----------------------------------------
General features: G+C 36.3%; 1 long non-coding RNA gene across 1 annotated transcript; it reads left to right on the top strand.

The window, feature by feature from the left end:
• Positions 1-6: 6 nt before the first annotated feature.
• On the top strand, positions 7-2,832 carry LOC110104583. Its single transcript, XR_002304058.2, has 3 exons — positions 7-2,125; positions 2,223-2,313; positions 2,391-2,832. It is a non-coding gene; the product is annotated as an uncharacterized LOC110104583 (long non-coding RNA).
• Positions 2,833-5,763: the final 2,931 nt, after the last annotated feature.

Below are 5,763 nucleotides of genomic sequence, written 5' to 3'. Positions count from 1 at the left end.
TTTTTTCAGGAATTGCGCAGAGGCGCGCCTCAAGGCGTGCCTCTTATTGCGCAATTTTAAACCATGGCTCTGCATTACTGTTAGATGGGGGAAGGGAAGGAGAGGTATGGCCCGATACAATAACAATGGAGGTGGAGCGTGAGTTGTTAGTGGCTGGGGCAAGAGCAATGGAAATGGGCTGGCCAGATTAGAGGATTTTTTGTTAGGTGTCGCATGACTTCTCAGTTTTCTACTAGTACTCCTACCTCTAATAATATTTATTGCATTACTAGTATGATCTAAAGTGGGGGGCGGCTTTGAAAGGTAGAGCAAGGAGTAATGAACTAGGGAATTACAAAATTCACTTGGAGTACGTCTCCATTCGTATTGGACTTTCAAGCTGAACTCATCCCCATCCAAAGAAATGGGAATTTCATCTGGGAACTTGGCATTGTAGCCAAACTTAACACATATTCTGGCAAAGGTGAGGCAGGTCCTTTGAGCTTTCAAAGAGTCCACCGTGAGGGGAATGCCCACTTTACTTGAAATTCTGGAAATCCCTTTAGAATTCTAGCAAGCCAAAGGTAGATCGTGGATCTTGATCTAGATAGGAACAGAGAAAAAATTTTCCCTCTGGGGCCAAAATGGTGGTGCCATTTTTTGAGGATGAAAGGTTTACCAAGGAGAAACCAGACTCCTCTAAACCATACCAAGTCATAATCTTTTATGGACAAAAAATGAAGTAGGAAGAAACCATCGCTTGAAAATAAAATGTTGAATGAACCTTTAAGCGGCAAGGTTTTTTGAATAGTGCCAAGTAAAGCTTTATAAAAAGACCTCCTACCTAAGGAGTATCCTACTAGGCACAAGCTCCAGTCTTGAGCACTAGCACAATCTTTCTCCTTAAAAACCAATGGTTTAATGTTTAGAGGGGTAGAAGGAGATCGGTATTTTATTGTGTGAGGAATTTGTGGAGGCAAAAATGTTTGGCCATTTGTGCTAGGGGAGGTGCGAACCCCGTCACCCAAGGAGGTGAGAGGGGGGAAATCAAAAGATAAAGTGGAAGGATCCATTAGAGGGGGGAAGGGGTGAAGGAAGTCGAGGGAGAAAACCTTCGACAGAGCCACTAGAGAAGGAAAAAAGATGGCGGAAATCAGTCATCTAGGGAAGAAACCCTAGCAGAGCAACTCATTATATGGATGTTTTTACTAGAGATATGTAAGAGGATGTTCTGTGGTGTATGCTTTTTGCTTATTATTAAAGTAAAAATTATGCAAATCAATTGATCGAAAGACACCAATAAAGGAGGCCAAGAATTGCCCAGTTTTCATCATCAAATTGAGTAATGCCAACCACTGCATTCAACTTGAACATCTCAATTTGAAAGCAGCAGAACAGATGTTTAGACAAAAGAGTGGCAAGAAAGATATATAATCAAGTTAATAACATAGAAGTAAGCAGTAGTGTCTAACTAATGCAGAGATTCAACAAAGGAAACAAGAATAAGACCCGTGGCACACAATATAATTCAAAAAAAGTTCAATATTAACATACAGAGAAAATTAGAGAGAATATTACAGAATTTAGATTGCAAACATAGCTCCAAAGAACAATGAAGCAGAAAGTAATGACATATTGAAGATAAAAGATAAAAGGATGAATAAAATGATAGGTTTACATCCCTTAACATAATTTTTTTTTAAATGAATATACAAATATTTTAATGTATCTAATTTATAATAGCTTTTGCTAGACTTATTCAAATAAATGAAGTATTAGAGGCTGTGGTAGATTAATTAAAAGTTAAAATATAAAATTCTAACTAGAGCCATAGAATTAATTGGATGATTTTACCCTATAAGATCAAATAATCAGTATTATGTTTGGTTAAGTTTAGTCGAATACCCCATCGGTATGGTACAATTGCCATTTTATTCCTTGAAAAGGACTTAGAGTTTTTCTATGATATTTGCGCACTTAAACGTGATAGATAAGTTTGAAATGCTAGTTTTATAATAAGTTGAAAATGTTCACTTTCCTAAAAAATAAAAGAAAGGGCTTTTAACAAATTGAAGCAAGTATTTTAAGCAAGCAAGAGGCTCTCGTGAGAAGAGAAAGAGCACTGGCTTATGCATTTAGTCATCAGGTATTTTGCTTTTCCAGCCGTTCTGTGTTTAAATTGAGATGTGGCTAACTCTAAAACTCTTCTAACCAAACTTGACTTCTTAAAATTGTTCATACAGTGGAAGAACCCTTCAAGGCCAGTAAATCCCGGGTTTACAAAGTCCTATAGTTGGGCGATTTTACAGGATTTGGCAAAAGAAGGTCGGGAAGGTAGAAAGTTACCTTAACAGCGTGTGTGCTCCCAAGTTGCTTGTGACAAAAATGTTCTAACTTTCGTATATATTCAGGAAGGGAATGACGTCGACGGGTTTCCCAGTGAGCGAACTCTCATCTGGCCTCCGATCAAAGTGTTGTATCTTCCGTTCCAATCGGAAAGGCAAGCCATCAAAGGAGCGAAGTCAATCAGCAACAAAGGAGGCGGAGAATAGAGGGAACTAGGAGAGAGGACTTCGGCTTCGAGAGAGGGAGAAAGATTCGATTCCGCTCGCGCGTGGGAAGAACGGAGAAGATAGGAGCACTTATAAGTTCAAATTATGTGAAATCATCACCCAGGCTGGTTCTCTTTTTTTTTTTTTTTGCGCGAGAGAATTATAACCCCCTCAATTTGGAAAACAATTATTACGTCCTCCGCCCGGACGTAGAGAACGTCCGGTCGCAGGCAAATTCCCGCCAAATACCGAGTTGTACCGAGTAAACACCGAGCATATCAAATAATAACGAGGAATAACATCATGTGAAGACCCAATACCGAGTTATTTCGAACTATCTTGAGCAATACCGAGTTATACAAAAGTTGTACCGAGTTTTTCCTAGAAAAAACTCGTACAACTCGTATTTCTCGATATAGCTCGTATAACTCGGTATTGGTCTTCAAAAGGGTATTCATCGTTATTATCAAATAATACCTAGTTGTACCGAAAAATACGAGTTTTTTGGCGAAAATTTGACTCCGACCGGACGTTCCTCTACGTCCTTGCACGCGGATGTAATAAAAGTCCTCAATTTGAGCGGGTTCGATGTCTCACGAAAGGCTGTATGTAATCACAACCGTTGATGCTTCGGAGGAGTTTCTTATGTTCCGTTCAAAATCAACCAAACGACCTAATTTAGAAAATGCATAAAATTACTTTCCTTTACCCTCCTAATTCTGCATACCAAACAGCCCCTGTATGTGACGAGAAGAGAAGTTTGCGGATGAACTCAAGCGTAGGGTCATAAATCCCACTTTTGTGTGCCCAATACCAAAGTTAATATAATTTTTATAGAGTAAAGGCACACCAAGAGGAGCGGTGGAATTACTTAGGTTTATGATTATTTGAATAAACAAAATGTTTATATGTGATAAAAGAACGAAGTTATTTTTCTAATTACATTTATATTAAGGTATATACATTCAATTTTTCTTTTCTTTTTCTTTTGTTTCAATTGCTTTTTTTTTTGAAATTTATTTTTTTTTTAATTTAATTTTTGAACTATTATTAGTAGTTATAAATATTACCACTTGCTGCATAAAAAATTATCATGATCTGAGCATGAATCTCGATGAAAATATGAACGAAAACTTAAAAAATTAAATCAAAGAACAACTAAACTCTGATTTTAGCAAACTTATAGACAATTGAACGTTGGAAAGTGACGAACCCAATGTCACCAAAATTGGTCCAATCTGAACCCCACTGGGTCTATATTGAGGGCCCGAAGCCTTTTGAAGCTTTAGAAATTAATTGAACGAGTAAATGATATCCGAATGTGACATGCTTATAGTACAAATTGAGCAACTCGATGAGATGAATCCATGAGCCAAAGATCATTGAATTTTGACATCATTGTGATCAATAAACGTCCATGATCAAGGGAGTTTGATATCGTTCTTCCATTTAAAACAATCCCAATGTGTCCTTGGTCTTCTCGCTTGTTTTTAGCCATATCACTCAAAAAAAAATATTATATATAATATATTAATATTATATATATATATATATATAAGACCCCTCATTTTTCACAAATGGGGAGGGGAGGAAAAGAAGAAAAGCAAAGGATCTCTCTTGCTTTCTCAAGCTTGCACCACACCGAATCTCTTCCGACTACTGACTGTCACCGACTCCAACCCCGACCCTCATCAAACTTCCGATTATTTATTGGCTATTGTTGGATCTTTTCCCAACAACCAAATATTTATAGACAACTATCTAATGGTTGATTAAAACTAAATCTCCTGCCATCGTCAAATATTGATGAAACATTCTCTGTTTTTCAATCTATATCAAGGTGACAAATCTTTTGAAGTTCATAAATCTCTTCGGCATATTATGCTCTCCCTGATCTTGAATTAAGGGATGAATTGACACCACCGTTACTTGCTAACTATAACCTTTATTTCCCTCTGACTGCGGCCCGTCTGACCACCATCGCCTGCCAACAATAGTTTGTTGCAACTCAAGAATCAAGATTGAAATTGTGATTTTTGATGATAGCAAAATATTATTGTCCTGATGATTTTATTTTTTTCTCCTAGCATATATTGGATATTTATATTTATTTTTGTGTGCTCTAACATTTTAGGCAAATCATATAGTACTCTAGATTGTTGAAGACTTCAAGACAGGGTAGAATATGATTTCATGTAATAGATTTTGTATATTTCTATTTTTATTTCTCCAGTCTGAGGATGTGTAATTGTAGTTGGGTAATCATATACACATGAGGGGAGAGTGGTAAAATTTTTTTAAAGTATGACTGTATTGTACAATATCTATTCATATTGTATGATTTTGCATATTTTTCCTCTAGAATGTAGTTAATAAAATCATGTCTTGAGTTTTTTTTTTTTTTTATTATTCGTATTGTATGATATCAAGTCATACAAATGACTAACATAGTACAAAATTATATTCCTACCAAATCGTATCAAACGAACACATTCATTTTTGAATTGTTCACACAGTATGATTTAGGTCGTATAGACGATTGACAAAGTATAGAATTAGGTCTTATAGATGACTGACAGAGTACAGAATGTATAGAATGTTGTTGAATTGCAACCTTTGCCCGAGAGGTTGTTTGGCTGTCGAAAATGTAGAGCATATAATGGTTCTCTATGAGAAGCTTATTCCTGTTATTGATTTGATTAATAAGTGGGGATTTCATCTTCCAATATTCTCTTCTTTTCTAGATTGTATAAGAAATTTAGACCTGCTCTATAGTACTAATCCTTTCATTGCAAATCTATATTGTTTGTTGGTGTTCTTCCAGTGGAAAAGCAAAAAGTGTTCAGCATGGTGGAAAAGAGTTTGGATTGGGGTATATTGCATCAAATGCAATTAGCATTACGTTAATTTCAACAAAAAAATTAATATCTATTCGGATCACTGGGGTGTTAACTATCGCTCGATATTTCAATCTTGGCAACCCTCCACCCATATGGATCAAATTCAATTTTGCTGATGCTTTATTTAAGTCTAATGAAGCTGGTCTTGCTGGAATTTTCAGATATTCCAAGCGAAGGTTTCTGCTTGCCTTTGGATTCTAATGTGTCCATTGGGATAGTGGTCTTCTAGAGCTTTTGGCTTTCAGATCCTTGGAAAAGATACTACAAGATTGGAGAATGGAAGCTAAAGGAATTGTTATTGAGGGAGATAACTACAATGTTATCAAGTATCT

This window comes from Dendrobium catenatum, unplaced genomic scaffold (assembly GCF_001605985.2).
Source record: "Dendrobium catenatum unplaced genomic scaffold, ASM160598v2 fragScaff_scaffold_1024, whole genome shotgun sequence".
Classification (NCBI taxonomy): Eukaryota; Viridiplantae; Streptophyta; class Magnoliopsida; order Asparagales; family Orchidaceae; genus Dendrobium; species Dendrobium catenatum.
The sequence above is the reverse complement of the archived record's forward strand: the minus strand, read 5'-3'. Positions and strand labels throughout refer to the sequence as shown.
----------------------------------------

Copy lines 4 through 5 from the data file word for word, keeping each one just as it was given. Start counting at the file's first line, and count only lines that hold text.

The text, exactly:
• On the top strand, positions 7-2,832 carry LOC110104583. Its single transcript, XR_002304058.2, has 3 exons — positions 7-2,125; positions 2,223-2,313; positions 2,391-2,832. It is a non-coding gene; the product is annotated as an uncharacterized LOC110104583 (long non-coding RNA).
• Positions 2,833-5,763: the final 2,931 nt, after the last annotated feature.